Mramani (Comoros) (AFP) - Several thousand voters in Comoros, the archipelago nation off the east coast of Africa, went to the polls Wednesday in a partial re-run of the presidential election with the result hanging in the balance.
Former coup leader Azali Assoumani won last month's run-off vote by just 2,100 votes, according to provisional results, but a court ordered 13 polling stations on Anjouan island to vote again due to "irregularities".
Polls closed at 1500 GMT and voting passed off without any major incidents, according to an AFP journalist.
Just 6,305 voters were called to vote on Wednesday, two percent of the Comoros electorate.
The nation's constitutional court will announce the final results in the coming days, it said in a statement, adding that no provisional results would be released before that.
The inauguration of the winner meanwhile is scheduled for May 26.
Last month's vote on Anjouan, one of the nation's three islands, was tarnished by broken ballot boxes, interruptions in voting, accusations of ballot stuffing and some incidents of violence.
Turnout was high on Wednesday, with hundreds of people waiting in line during the day as armed security forces stood guard to ensure voting was smooth.
"We did not vote last time but today the military are protecting me and my blind husband," Boueni Aboudou told AFP.
The army deployed 200 soldiers in Anjouan, according to the country's Chief of Staff Youssouf Idjihadi.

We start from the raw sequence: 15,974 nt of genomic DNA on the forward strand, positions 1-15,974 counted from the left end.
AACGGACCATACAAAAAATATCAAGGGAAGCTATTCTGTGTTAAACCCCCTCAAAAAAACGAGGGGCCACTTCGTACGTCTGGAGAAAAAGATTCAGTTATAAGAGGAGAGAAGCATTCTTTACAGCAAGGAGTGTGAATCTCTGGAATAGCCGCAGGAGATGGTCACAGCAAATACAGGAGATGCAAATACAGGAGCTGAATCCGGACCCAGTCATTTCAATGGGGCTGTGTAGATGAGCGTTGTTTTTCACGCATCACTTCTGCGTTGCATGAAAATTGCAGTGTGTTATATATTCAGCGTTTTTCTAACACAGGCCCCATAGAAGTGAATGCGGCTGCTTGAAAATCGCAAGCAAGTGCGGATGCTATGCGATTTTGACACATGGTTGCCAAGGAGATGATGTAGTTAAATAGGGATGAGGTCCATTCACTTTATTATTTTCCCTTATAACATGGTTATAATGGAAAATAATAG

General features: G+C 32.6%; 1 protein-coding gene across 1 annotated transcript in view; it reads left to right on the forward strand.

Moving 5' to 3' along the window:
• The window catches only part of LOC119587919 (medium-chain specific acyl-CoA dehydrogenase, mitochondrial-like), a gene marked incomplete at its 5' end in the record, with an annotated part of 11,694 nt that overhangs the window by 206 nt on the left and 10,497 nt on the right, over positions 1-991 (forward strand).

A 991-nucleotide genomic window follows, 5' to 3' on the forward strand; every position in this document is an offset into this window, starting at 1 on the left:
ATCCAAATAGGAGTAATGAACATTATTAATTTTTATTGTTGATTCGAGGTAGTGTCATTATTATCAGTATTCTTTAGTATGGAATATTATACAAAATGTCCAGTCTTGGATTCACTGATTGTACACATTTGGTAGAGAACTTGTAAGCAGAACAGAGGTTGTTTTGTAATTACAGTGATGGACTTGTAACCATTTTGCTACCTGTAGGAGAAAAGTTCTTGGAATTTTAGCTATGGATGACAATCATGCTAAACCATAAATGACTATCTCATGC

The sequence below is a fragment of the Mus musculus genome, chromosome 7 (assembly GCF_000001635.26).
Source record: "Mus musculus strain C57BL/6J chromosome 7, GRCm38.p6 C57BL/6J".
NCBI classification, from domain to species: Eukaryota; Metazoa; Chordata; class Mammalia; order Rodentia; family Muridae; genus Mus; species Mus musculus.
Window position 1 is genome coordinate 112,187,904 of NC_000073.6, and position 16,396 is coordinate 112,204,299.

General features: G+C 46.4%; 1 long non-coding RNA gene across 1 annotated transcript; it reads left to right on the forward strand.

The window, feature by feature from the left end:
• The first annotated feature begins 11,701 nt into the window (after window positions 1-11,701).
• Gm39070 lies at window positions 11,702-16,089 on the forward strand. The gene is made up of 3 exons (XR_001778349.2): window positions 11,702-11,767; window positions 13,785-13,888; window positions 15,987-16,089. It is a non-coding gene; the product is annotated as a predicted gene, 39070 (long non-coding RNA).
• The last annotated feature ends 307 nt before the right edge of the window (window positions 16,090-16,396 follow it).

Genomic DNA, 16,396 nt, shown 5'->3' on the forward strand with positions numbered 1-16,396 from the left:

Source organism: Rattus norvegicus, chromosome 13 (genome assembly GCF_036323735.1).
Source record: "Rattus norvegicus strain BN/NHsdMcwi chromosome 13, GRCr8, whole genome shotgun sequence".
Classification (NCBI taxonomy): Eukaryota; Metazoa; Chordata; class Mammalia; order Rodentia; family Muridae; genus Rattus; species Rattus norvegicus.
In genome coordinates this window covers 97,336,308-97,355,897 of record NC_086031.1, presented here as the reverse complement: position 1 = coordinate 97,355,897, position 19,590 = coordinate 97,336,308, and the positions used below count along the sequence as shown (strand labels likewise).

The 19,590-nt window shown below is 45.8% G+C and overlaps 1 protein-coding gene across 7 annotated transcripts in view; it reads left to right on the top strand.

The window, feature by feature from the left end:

In Mramani in the south, where voting had to be discontinued last month after a crush of voters, as many as 100 armed soldiers stood guard outside five polling stations located in a school, according to an AFP journalist.
- 'Concrete benefits' -
Assoumani took 40.98 percent of the nationwide vote in April, just ahead of Vice President Mohamed Ali Soilihi, the ruling party's presidential candidate, who picked up 39.87 percent.
Soilihi, who is known as Mamadou, said he rejected the provisional result.
Assoumani first came to power in 1999 after ousting acting president Tadjidine Ben Said Massounde in a coup.
He then won the presidential election three years later, stepping down when his term ended in 2006.
"I expect concrete benefits for my vote: a decent price for cloves, work for my children and food at affordable prices," said Idrissa Ahmada, a farmer and father of nine.
The three islands that make up the Comoros -- Anjouan, Grande-Comore and Moheli -- have a total population of just under 800,000 people, nearly all of whom are Sunni Muslims.
The fourth island of Mayotte voted against independence and is still governed by France.
The islands, situated between Madagascar and Mozambique, have been plagued by coups and political instability, and a disputed election result could revive tensions.
A first-round vote in February between 25 candidates took place only on Grande-Comore island, in line with electoral rules to choose the president on a rotating basis from the three islands. The April 10 run-off was expanded to all three islands.
Comoros' system was established in 2001 after about 20 coups or attempted ones, four of which were successful, in the years following independence from France in 1975.
The election winner will take over from outgoing President Ikililou Dhoinine, who completed his five-year term in office.
Comoros exports vanilla, cloves and ylang-ylang perfume essence, but poverty is widespread.